A terrorist is a terrorist, no matter their color

graphic by <span class="credit credit- "><a href="/credit/"Caroline/" title="View all of this person's work">"Caroline</a></span>

graphic by Caroline Tan

Guess the terrorist attack:Two thousand nine hundred and seventy seven people died when four passenger airliners were hijacked and crashed. Twelve people were killed in an attack at a newspaper office. Seventy seven people perished in a coordinated bomb explosion and shooting. Ten people died in a mass shooting during a prayer service.All of these events were organized, methodical attacks that aimed to end lives. Yet, only two of the events are considered to be “terrorism”: the 9/11 attacks and the Charlie Hebdo shooting. The rest—the 2011 Norway attacks and the Charleston church shooting—aren’t regarded as “terrorism.” The perpetrators of those acts were mentally unstable white men, the “lone wolves” of their communities. They don’t fit the “orthodox” criteria for a terrorist, a person with a Middle Eastern or Islamic background, generally male, affiliated with ISIS or Al Qaeda.

Two weeks ago, when a bomb exploded in the Chelsea neighborhood of Manhattan and injured 29 people, the explo- sion was not referred to as “terrorism.” Initially, the suspect was believed to be another “lone wolf,” euphemism for “white man with a mental illness.” News outlets such as The New York Times initially reported an “explosion,” noticeably excluding “terrorism” in articles.

“Here is what we know: It was intentional, it was a violent act, it was certainly a criminal act, it was a bombing—that is what we know,” Mayor Bill de Blasio said. Why was there so much hesitation to deem an act as equally rooted in violence and hatred as the 9/11 attacks, Benghazi attacks, and Orlando nightclub shootings as what it was: terrorism?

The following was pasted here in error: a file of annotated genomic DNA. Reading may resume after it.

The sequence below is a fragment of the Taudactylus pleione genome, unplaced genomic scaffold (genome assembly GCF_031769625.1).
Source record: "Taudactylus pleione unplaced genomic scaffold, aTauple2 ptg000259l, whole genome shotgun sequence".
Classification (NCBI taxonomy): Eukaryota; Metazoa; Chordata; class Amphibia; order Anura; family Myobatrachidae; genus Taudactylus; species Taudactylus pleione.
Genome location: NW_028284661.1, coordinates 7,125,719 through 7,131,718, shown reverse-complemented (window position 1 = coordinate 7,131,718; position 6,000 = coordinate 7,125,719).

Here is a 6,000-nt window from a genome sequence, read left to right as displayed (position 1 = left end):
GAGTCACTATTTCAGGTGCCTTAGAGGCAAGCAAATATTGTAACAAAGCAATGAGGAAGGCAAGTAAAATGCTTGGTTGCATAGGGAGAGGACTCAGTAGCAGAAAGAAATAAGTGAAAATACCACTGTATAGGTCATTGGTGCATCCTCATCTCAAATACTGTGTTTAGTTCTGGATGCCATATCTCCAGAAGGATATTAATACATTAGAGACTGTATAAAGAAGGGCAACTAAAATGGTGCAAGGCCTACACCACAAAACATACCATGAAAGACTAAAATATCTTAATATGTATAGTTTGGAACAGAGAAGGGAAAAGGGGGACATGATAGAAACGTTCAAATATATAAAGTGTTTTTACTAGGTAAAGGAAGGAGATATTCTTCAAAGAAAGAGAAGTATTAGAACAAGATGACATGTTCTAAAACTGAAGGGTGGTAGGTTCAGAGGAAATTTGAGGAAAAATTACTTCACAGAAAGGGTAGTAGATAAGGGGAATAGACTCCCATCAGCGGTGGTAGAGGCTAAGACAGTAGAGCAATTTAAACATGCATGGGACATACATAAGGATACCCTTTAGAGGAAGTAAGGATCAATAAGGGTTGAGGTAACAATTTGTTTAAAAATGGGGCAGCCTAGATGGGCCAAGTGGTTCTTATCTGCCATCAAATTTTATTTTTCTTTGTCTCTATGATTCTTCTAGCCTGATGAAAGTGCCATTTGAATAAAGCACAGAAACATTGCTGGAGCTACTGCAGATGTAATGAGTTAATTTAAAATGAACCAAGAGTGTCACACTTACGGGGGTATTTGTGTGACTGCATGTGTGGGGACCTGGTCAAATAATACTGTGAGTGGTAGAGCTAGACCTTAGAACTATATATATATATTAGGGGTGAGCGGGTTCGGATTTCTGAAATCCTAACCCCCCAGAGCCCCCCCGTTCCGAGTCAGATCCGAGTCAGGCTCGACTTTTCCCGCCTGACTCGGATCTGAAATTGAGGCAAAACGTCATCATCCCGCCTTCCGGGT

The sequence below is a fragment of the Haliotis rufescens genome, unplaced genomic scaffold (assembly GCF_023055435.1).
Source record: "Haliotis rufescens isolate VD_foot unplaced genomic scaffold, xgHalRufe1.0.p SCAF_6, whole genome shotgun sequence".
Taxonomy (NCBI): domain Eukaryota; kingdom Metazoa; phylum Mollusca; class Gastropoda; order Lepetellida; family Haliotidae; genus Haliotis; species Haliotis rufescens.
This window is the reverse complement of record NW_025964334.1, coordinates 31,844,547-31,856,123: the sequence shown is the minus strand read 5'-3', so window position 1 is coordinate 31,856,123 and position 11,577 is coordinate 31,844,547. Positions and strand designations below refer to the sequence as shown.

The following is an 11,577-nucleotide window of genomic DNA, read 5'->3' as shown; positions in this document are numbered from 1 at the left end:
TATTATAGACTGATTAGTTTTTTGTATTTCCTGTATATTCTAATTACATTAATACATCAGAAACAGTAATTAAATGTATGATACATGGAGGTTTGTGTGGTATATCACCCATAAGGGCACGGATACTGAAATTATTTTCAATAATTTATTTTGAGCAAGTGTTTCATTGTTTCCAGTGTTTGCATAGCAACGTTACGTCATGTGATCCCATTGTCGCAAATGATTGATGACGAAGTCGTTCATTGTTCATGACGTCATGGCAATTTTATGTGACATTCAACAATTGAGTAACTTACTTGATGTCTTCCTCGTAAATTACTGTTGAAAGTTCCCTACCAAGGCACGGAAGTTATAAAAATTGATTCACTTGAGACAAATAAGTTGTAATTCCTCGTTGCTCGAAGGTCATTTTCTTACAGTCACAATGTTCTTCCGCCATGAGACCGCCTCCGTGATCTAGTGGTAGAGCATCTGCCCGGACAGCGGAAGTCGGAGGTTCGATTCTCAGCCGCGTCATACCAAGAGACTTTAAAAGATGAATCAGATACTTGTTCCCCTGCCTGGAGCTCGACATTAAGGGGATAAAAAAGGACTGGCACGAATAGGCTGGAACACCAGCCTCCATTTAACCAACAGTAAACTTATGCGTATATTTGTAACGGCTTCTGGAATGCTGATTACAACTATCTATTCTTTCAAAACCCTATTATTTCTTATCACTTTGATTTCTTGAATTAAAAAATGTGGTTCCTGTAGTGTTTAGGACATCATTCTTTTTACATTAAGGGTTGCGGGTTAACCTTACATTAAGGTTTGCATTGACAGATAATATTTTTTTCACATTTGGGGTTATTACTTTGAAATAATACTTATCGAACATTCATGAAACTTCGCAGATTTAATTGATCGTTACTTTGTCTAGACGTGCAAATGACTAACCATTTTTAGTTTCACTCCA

The fundamental core of terrorism is to use violence to incite fear and, ultimately, promote a political aim. This goal manifests itself across racial, ethnic, and religious lines. While most of the attacks mentioned were ideologically motivated, the perception of the events are widely varied. Attacks perpetrated by white men are isolated events, solely the act of a madman; they don’t reflect “whites” as a whole. Yet, events carried out by those with names like “Muhammad” or “Abdullah” are emblematic of an entire religious group that encompasses over a seventh of the world’s population.

While this concern may seem to be a parsing of language, it carries with it real-world implications. Men and women of Middle Eastern ethnicity must endure the burden of these stereotypes every day of their lives. Veiled women and bearded men are the subject of “random” checks, piercing stares, and racist slurs. Hate crimes slurs against Muslims are on the rise. Our prejudice has manifested itself into discrimination of refu- gees from a war-torn counties, but relaxed gun laws perpetuate attacks by homegrown terrorists.

We must rise above double standards and prejudiced views, for common decency transcends violent and immoral acts. Responding to ignorance and bigotry with more of the same does nothing except simply fan the flames of hate and resent- ment. In these moments—when we are vulnerable, exposed, and weak—how we respond is indicative of who we truly are.

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